Eating disorder treatment depends on your specific type of eating disorder. But in general, it typically includes psychotherapy, nutrition education and medication. If your life is at risk, you may need immediate hospitalization to stabilize your health. You may have a treatment team of medical doctors, mental health providers and dietitians.
Individual psychotherapy can help you learn how to exchange unhealthy habits for healthy ones. You learn how to monitor your eating and your moods, develop problem-solving skills, and explore healthy ways to cope with stressful situations. Psychotherapy can also help improve your relationships and your mood. A type of psychotherapy called cognitive behavioral therapy is commonly used in eating disorder treatment. Family therapy and group therapy also may be helpful for some people.
Dietitians and other health care providers can offer information about a healthy diet and help design an eating plan to achieve a healthy weight and healthy-eating habits. If you have binge-eating disorder, you may benefit from medically supervised weight-loss programs.
If you have serious health problems or if you have anorexia and refuse to eat or gain weight, your doctor may recommend hospitalization. Hospitalization may be on a medical or psychiatric ward. Some clinics specialize in treating people with eating disorders. Some may offer day programs, rather than full hospitalization. Specialized eating disorder programs may offer more intensive treatment over longer periods of time.
Medication can’t cure an eating disorder. However, medications may help you control urges to binge or purge or to manage excessive preoccupations with food and diet. Medications such as antidepressants and anti-anxiety medications may also help with symptoms of depression or anxiety, which are frequently associated with eating disorders.
Although there’s no sure way to prevent eating disorders, some steps may help. Pediatricians may be in a good position to identify early indicators of an eating disorder and prevent the development of full-blown illness. They can ask children questions about their eating habits and satisfaction with their appearance during routine medical appointments, for instance. Make sure children attend well-child doctor visits. These visits should include checks of body mass index and weight percentiles. Those checks can provide an early warning about overeating or undereating.
Family dining habits may also influence the relationships children develop with food. Try to eat at least some meals together as a family. Teach children about the pitfalls of dieting, and encourage healthy eating. If your child has symptoms of anxiety, depression or other mood disorders, seek medical care.
Parents and other adults also can cultivate and reinforce a healthy body image in children of any shape or size. Talk to children about their self-image and offer reassurance that body shapes can vary. Don’t allow children to be teased about their appearance. And encourage your own children or family members to refrain from joking about other children or adults who are overweight or have a large body frame. These messages of acceptance and respect can help build healthy self-esteem and resilience that will carry children through the rocky periods of adolescence.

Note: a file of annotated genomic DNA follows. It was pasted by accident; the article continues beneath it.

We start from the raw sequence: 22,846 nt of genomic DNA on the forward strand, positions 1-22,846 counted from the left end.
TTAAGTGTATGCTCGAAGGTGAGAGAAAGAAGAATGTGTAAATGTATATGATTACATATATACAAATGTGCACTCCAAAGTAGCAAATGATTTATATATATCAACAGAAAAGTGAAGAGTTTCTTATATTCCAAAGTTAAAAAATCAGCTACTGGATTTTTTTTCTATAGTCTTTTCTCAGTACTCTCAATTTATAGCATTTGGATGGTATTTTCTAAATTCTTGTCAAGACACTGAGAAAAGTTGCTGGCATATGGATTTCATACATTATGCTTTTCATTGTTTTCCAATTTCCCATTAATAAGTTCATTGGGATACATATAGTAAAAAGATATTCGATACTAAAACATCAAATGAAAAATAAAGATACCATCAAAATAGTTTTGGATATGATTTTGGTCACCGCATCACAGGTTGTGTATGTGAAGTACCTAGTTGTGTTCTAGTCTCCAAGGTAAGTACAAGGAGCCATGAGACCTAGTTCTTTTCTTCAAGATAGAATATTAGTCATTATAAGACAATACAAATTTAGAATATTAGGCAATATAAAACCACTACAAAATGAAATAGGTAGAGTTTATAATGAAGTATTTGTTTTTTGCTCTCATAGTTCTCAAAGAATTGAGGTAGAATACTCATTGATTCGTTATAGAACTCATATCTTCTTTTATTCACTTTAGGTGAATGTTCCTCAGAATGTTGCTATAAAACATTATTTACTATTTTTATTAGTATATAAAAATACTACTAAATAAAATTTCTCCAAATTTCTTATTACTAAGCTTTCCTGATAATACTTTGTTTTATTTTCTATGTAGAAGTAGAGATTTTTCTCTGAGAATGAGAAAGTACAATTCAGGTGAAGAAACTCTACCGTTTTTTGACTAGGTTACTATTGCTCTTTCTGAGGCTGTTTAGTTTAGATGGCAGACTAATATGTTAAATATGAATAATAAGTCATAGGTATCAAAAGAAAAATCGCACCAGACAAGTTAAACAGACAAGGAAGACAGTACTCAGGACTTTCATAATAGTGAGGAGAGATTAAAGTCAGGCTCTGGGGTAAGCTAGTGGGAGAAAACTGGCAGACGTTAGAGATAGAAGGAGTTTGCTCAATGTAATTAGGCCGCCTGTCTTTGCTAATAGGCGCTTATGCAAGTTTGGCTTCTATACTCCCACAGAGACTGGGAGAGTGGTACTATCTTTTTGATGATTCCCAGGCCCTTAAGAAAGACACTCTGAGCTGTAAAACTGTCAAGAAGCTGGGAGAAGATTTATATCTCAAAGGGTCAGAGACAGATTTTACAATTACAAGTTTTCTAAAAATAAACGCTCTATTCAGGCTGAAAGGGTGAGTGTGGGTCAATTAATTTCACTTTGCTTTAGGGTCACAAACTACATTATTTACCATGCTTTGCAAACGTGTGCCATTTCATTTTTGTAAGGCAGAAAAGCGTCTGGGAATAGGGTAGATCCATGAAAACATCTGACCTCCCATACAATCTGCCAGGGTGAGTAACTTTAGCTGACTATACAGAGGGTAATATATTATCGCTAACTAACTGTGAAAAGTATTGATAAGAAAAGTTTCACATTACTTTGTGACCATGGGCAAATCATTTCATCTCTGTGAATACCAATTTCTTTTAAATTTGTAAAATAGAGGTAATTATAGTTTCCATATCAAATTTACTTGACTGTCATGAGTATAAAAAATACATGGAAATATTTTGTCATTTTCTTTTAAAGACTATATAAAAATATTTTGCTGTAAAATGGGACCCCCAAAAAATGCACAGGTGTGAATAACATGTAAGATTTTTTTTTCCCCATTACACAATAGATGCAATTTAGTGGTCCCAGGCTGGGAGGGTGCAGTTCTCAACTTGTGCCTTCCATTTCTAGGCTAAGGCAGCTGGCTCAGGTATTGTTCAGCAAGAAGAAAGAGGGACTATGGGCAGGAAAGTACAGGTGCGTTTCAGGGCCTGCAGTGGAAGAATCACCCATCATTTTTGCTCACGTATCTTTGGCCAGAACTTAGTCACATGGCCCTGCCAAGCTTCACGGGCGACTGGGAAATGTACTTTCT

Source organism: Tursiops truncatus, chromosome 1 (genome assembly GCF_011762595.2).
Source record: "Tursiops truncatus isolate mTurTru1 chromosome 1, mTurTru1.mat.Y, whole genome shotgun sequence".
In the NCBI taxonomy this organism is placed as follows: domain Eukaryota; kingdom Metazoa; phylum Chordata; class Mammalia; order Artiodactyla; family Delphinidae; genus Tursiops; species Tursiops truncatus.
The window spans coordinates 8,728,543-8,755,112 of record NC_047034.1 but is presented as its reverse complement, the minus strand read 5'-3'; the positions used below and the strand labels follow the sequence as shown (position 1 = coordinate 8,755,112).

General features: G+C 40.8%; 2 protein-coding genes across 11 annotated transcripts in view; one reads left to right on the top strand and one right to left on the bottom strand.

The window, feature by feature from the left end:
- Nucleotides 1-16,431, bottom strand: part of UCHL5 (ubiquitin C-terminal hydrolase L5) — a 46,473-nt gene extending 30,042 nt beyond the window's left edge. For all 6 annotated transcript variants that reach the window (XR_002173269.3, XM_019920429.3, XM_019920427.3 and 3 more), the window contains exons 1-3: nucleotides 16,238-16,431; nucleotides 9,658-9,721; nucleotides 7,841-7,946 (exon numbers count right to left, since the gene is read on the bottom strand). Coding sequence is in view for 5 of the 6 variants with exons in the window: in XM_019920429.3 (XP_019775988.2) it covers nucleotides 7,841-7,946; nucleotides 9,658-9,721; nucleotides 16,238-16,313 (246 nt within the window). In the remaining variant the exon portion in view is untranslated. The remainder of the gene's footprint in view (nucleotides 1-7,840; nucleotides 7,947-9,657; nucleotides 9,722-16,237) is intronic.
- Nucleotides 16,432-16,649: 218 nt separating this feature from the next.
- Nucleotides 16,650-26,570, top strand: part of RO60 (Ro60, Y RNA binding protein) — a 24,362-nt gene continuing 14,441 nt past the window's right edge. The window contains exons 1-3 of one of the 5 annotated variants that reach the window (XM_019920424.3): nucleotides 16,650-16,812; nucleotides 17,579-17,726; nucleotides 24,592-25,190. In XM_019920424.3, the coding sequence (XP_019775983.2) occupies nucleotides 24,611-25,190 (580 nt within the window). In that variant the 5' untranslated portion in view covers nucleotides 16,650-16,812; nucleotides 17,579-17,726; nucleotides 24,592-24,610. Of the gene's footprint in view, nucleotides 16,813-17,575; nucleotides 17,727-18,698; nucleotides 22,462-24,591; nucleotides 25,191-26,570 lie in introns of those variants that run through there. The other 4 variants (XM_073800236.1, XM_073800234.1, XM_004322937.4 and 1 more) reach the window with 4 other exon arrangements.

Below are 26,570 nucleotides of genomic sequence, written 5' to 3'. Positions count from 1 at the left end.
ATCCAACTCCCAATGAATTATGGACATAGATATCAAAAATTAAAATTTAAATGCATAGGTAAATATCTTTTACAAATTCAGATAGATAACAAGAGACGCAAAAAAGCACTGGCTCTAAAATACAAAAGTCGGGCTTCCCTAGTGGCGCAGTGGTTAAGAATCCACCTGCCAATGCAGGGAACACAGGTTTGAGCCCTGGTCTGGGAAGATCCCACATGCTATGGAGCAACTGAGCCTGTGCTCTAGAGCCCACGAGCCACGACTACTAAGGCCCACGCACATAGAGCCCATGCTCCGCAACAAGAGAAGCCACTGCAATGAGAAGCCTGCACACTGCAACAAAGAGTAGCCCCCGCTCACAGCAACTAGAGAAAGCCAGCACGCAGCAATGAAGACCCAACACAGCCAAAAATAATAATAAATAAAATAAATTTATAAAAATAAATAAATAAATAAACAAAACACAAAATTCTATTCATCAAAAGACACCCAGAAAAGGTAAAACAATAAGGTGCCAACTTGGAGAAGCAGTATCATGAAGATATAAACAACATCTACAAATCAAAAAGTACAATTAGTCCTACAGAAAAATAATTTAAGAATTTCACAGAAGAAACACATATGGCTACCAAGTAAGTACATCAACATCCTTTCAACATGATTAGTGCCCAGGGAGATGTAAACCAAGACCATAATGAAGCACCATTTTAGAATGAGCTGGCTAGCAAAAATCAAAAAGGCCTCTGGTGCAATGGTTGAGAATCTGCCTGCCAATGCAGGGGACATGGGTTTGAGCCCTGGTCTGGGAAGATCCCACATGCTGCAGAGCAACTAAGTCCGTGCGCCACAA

In addition, if you notice a family member or friend with low self-esteem, severe dieting, frequent overeating, hoarding of food or dissatisfaction with appearance, consider talking to him or her about these issues. Although you may not be able to prevent an eating disorder from developing, reaching out with compassion may encourage him or her to seek treatment.
When you have an eating disorder, taking care of your health needs often isn’t one of your priorities. But proper self-care can help you feel better during and after treatment and help maintain your overall health.
Try to make these steps a part of your routine. But don’t beat yourself up if you aren’t able to do so every day:
- Stick to your treatment plan. Don’t skip therapy sessions and try not to stray from meal plans.
- Talk to your doctor about appropriate vitamin and mineral supplements to make sure you’re getting all the essential nutrients.
- Don’t isolate yourself from caring family members and friends who want to see you get healthy and have your best interests at heart.
- Talk to your health care providers about what kind of exercise, if any, is appropriate for you.
- Read self-help books that offer sound, practical advice. Consider discussing the books with your health care providers.
- Resist urges to weigh yourself or check yourself in the mirror frequently. Otherwise, you may simply fuel your drive to maintain unhealthy habits.
In addition to getting professional treatment for your eating disorder, you can also follow these coping skills:
- Boost your self-esteem. Get involved in activities that interest you and that are personally rewarding. These may include learning a new skill, developing a hobby or participating in a social group in your church or community.
- Be realistic. Don’t accept what some of the media portray about what’s a normal weight and what’s an ideal body image.
- Resist the urge to diet or skip meals. Dieting actually triggers unhealthy eating and makes it difficult to cope with stress.
- Remind yourself what a healthy weight is for your body, especially at times when you see images that may trigger your desire to binge and purge.
- Don’t visit Web sites that advocate or glorify eating disorders. These sites can encourage you to maintain dangerous habits and can trigger relapses.
- Identify situations that are likely to trigger thoughts or behavior that may contribute to your eating disorder so that you can develop a plan to deal with them.
- Look for positive role models, even if they’re not easy to find. Remind yourself that the ultrathin models or actresses showcased in popular magazines often don’t represent healthy bodies.
- Acknowledge that you may not be the best judge of whether your eating habits and weight are healthy.
- Consider journaling about your feelings and behaviors. Journaling can make you more aware of your feelings and actions, and how they’re connected.